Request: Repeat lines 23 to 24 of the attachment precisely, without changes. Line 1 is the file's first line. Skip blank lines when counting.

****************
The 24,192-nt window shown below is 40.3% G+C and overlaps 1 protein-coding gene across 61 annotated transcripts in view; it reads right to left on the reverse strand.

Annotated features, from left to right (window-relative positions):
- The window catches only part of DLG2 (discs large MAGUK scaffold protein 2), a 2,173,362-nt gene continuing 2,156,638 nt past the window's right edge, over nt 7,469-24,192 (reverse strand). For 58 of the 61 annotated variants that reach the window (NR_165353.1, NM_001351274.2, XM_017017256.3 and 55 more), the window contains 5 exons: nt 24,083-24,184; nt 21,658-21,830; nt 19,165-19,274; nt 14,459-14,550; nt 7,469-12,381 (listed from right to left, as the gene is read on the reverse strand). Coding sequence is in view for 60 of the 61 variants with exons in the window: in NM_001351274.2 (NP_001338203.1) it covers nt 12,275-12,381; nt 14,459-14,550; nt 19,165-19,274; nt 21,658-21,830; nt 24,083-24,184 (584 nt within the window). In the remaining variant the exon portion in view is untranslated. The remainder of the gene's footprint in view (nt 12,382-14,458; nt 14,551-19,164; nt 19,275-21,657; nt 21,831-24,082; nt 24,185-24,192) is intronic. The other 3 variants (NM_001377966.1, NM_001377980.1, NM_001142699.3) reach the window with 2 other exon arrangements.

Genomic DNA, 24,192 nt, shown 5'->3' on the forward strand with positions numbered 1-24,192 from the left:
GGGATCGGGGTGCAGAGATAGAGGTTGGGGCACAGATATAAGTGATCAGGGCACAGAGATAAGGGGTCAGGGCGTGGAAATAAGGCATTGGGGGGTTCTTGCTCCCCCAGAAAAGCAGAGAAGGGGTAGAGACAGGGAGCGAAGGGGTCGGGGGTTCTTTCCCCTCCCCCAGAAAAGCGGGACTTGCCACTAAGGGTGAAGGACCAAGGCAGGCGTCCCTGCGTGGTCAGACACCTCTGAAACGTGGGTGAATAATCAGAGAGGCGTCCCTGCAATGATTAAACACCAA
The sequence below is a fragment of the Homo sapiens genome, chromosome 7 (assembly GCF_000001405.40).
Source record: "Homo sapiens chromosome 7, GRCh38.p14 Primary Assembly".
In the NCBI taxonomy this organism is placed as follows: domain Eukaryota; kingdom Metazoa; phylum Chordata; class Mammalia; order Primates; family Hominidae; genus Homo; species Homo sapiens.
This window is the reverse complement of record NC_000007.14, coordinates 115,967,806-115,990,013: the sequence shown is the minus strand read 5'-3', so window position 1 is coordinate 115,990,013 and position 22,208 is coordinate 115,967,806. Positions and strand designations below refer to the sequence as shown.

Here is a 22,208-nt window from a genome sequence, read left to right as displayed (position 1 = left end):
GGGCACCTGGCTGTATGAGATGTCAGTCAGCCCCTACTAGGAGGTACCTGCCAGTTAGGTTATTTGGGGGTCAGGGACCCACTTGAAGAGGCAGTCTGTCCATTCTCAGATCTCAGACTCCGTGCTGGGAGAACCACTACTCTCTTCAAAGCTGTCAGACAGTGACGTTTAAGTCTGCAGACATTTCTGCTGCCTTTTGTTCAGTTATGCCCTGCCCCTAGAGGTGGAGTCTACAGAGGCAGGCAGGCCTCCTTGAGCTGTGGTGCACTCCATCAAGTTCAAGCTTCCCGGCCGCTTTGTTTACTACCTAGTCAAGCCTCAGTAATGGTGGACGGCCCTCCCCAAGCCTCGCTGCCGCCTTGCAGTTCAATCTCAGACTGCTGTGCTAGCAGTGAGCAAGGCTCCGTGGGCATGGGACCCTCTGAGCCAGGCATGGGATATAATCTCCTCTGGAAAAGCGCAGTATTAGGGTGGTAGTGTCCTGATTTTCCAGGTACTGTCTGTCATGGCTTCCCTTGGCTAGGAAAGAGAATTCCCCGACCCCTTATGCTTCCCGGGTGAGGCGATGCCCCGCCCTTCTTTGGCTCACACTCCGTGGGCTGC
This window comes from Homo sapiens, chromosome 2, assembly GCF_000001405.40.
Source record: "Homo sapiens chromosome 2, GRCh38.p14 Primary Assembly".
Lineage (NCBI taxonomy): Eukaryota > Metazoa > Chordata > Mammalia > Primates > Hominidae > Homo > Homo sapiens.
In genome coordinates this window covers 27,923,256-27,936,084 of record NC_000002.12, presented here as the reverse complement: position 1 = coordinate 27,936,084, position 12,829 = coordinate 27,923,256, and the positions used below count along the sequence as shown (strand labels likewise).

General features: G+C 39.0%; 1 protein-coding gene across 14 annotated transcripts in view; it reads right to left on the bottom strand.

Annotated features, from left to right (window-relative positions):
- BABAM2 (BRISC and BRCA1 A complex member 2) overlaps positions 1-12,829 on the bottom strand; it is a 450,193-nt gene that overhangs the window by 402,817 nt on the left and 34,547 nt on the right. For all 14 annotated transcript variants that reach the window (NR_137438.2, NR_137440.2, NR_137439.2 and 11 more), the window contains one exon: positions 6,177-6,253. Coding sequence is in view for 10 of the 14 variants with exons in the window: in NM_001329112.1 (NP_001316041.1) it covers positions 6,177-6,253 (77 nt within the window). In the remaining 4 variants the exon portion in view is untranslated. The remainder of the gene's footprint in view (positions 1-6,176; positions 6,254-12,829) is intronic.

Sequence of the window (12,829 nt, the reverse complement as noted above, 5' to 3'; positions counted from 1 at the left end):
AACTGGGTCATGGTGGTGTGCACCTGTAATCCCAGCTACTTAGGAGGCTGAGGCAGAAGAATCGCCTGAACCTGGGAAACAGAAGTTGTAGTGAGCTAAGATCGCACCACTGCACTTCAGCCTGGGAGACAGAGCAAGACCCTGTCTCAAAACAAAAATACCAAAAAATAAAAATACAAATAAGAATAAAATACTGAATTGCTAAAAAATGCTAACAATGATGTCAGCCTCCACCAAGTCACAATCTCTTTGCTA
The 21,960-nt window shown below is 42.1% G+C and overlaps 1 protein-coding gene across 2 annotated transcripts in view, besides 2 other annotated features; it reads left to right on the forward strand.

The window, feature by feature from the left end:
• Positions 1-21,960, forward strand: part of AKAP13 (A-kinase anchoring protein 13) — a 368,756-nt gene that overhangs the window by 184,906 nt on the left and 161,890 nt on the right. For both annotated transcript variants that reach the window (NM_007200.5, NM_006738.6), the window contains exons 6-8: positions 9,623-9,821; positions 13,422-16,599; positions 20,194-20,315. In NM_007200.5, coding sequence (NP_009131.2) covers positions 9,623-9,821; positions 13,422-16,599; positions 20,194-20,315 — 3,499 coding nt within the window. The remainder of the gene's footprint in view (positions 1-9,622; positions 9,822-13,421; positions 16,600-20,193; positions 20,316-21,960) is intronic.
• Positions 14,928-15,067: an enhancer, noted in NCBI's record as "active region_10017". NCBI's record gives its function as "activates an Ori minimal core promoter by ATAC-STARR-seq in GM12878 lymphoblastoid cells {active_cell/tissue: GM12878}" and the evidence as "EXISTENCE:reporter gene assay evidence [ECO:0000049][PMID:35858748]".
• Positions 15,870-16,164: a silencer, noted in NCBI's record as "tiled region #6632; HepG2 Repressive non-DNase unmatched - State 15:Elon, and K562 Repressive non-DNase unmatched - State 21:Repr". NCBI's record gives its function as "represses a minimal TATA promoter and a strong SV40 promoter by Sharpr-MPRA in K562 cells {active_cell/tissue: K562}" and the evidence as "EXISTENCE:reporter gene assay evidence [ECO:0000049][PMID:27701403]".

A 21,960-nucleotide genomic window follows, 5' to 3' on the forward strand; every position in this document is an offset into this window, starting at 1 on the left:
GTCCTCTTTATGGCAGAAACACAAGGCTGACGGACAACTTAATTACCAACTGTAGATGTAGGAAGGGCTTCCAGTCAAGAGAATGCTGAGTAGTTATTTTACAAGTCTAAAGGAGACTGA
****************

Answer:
• Positions 1-21,960, forward strand: part of AKAP13 (A-kinase anchoring protein 13) — a 368,756-nt gene that overhangs the window by 184,906 nt on the left and 161,890 nt on the right. For both annotated transcript variants that reach the window (NM_007200.5, NM_006738.6), the window contains exons 6-8: positions 9,623-9,821; positions 13,422-16,599; positions 20,194-20,315. In NM_007200.5, coding sequence (NP_009131.2) covers positions 9,623-9,821; positions 13,422-16,599; positions 20,194-20,315 — 3,499 coding nt within the window. The remainder of the gene's footprint in view (positions 1-9,622; positions 9,822-13,421; positions 16,600-20,193; positions 20,316-21,960) is intronic.
• Positions 14,928-15,067: an enhancer, noted in NCBI's record as "active region_10017". NCBI's record gives its function as "activates an Ori minimal core promoter by ATAC-STARR-seq in GM12878 lymphoblastoid cells {active_cell/tissue: GM12878}" and the evidence as "EXISTENCE:reporter gene assay evidence [ECO:0000049][PMID:35858748]".